The impetus of this report derives from long-standing concerns of community members, parents, and youth regarding the well-being and unique challenges faced by young males of color in Rhode Island. As substantiated by a robust body of empirical research, boys and men of color experience disproportionately negative exposure and outcomes on almost every measure of wellness, including health, academic, and economic indicators (Barbarin et al., 2016; Caperton, 2010; Johnson & Shel-ton, 2014; Miranda et al, 2014; Noguera, 2014; Noguera, Hurtado, & Fergus, 2013; Presidential Task-force, 2014). Compared to their white male peers, males of color have a higher exposure to poverty, racialization and stigma, discrimination, harsher punishment in the criminal justice system, as well as fewer opportunities to attend high quality schools or take advanced coursework (Barbarin et al., 2016; Williams, 2016). In response to these concerns, communities nationwide have launched efforts to critically examine the experiences of males of color in order to develop policies, programs, and practices to better serve their needs (Presidential Taskforce, 2014). In addition, national efforts such as President Obama’s My Brother’s Keeper Initiative have called for increased data collection and report-ing to inform policy and practice that addresses the socioemotional and health needs of young males of color (Johnson & Shelton, 2014; Miranda et al, 2014).
In alignment with local and national efforts, and in response to local concerns regarding the plight of males of color, YouthBuild Providence commissioned this report as part of a broader strategy by YouthBuild Providence and its partners to bring attention to the experiences, needs, and strengths of the young males of color living in Rhode Island. Given the importance of schooling as a critical institution in the lives of children, their families, and communities, this report provides a descriptive overview of academic and engagement outcomes for males of color enrolled in public schools in Rhode Island, with a focus on the urban core. As explained in subsequent sections, such a focus was deemed appropriate, given that two-thirds of all males of color in Rhode Island attend schools within the urban core.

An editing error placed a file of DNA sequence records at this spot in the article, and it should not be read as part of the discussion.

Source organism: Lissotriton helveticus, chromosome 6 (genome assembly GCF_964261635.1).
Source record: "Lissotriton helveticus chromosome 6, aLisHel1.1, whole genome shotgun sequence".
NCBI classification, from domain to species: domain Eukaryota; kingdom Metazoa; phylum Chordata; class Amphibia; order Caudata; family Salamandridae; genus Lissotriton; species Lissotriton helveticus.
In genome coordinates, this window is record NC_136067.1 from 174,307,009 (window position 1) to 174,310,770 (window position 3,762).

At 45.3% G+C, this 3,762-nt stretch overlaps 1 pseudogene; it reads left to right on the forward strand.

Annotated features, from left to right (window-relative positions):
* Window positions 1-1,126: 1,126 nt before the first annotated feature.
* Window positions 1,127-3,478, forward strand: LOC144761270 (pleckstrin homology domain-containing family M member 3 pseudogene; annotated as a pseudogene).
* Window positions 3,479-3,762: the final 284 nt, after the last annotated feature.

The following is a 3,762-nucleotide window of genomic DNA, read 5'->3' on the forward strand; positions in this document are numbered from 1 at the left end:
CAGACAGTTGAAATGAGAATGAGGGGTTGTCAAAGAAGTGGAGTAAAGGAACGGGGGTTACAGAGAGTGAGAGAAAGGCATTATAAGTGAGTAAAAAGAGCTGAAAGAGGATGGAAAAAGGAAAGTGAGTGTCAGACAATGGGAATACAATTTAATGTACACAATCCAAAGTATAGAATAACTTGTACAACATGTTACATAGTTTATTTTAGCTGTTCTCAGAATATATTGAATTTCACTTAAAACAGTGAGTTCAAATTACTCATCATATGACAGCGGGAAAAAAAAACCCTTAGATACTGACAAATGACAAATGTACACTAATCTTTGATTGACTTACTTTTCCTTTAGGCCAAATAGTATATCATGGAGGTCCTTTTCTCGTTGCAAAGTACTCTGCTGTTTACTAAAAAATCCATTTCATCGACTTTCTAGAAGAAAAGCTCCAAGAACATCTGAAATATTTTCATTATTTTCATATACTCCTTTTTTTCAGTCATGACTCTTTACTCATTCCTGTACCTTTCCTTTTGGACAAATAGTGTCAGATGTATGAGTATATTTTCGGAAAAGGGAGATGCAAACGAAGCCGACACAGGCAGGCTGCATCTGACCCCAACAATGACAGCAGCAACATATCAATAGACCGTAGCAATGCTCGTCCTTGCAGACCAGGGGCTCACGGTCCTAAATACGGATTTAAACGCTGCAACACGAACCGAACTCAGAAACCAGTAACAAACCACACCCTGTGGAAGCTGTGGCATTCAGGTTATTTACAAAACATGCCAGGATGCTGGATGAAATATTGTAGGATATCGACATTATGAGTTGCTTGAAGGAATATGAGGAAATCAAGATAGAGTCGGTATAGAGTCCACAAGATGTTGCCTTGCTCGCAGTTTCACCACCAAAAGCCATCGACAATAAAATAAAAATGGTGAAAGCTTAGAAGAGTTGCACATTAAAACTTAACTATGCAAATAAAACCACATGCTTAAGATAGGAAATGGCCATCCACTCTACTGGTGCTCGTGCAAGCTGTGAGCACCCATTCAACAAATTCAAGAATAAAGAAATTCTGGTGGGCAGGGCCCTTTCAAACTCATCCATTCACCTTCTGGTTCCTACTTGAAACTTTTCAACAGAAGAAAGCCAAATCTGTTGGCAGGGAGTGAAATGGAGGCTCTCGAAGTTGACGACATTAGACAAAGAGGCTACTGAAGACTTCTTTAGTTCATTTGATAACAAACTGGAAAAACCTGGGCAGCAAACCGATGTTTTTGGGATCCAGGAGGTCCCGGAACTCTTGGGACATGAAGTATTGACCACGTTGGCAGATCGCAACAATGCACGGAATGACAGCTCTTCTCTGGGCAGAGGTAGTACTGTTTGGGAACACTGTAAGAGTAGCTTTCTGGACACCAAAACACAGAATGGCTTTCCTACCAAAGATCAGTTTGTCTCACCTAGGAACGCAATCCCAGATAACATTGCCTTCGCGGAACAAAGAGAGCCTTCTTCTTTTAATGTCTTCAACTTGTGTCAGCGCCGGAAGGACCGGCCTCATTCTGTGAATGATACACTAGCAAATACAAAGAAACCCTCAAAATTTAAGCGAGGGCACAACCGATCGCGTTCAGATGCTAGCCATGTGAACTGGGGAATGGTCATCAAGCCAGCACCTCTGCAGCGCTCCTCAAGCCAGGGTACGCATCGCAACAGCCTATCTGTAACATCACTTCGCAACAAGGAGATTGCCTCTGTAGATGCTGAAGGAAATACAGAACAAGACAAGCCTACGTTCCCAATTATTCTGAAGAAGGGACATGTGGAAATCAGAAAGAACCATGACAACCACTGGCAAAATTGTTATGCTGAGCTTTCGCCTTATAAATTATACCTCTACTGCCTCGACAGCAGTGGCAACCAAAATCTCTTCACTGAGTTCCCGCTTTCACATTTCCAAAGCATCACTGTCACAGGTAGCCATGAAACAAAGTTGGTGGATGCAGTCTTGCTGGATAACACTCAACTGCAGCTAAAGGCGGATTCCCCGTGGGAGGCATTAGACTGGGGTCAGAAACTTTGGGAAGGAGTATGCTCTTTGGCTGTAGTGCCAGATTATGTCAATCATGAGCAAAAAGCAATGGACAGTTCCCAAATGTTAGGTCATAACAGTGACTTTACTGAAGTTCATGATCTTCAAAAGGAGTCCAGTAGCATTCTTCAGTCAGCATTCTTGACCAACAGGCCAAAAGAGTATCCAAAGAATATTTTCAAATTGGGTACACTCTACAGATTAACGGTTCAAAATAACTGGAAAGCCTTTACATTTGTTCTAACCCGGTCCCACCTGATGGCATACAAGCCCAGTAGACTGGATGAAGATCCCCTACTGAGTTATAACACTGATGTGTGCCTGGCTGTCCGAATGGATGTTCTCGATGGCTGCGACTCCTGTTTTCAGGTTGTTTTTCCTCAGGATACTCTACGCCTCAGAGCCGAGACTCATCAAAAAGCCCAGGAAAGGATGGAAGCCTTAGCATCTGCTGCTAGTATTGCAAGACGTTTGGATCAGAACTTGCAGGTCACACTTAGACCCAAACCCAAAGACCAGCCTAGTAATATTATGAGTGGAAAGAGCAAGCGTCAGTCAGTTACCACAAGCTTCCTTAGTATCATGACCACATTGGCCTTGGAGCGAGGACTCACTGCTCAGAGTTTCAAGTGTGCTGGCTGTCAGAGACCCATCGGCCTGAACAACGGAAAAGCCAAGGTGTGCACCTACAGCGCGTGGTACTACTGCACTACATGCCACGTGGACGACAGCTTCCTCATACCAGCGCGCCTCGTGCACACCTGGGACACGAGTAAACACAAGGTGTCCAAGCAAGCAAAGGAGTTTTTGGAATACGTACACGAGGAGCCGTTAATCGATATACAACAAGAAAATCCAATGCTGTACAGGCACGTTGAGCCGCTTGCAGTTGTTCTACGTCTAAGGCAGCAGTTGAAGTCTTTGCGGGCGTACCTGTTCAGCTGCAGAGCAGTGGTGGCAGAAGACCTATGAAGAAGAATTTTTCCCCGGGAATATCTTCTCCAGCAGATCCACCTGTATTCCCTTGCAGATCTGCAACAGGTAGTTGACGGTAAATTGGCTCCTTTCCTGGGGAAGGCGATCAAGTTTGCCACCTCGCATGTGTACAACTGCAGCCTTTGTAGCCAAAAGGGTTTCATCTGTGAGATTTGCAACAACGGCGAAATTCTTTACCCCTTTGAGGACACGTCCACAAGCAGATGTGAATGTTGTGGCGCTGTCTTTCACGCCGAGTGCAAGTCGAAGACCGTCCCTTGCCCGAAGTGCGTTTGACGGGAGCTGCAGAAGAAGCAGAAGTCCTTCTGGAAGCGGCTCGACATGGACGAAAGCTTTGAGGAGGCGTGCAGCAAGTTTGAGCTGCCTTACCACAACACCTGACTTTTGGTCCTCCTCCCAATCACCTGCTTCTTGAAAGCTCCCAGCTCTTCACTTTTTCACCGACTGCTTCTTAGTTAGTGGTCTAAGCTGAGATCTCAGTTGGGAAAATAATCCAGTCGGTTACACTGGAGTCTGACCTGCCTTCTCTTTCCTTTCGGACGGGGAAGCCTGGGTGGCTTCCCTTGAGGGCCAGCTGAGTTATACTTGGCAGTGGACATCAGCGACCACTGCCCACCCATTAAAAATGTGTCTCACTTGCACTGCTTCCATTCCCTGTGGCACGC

To understand the outcomes for males of color in Rhode Island, this report maps out academic and engagement outcomes for five student groups: (1) all Rhode Island males enrolled in public schools statewide; (2) white male students enrolled in the urban core; (3) males of color in the urban core, including Asian, black, Latino, and Native American students; (4) black males enrolled in the urban core; and (5) Latino males enrolled in the urban core. This approach allows for comparison of all outcomes for urban core males of color compared with their white peers in the urban core, as well as male students statewide, while highlighting the experiences of black and Latino males in the urban core.
This report is divided into four sections. Section I offers a demographic profile of male students in Rhode Island as well as the urban core, including enrollment patterns for each subgroup. Section II discusses student engagement, and examines such factors as attendance and school disciplinary actions. Section III looks at academic achievement, including performance on standardized tests and high school completion rates. The fourth section focuses on academic rigor and preparation for post-secondary education by looking at SAT and AP results as well as college enrollment, persistence, and completion rates. Based on data availability, findings for all sections are aggregated by grade level: elementary (Pre K-5), middle school (grades 6-8), and high school (grades 9-12). The report concludes with a summary of the findings as well as considerations for policy and practice.
This report uses secondary aggregated data from Rhode Island Department of Education (RIDE) and the Office of the Postsecondary Commissioner (OPC), provided by DataSpark, a data and information accessibility initiative of the Providence Plan. RIDE is the data source for all K-12 topics and OPC the source for the post-secondary outcomes. Appendix I: Data and Methodology provides details on how measures were calculated in each section.